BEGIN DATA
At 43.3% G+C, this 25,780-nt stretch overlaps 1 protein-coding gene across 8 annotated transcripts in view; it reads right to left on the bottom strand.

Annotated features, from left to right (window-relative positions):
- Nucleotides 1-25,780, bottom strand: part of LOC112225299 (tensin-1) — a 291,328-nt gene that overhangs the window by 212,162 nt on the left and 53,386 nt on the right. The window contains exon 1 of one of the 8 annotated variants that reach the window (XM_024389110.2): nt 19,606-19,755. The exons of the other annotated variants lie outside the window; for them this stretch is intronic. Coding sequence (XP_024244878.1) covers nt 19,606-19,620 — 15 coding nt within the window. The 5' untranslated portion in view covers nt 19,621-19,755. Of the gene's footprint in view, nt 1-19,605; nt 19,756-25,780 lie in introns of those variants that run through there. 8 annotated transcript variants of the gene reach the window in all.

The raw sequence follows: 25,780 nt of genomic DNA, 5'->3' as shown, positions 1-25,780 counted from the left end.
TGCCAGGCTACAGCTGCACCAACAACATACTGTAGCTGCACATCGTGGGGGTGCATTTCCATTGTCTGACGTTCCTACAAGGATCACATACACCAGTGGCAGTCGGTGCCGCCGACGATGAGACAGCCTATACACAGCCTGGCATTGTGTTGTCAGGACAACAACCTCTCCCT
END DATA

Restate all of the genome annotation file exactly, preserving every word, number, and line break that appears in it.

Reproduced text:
At 43.3% G+C, this 25,780-nt stretch overlaps 1 protein-coding gene across 8 annotated transcripts in view; it reads right to left on the bottom strand.

Annotated features, from left to right (window-relative positions):
- Nucleotides 1-25,780, bottom strand: part of LOC112225299 (tensin-1) — a 291,328-nt gene that overhangs the window by 212,162 nt on the left and 53,386 nt on the right. The window contains exon 1 of one of the 8 annotated variants that reach the window (XM_024389110.2): nt 19,606-19,755. The exons of the other annotated variants lie outside the window; for them this stretch is intronic. Coding sequence (XP_024244878.1) covers nt 19,606-19,620 — 15 coding nt within the window. The 5' untranslated portion in view covers nt 19,621-19,755. Of the gene's footprint in view, nt 1-19,605; nt 19,756-25,780 lie in introns of those variants that run through there. 8 annotated transcript variants of the gene reach the window in all.

The raw sequence follows: 25,780 nt of genomic DNA, 5'->3' as shown, positions 1-25,780 counted from the left end.
TGCCAGGCTACAGCTGCACCAACAACATACTGTAGCTGCACATCGTGGGGGTGCATTTCCATTGTCTGACGTTCCTACAAGGATCACATACACCAGTGGCAGTCGGTGCCGCCGACGATGAGACAGCCTATACACAGCCTGGCATTGTGTTGTCAGGACAACAACCTCTCCCT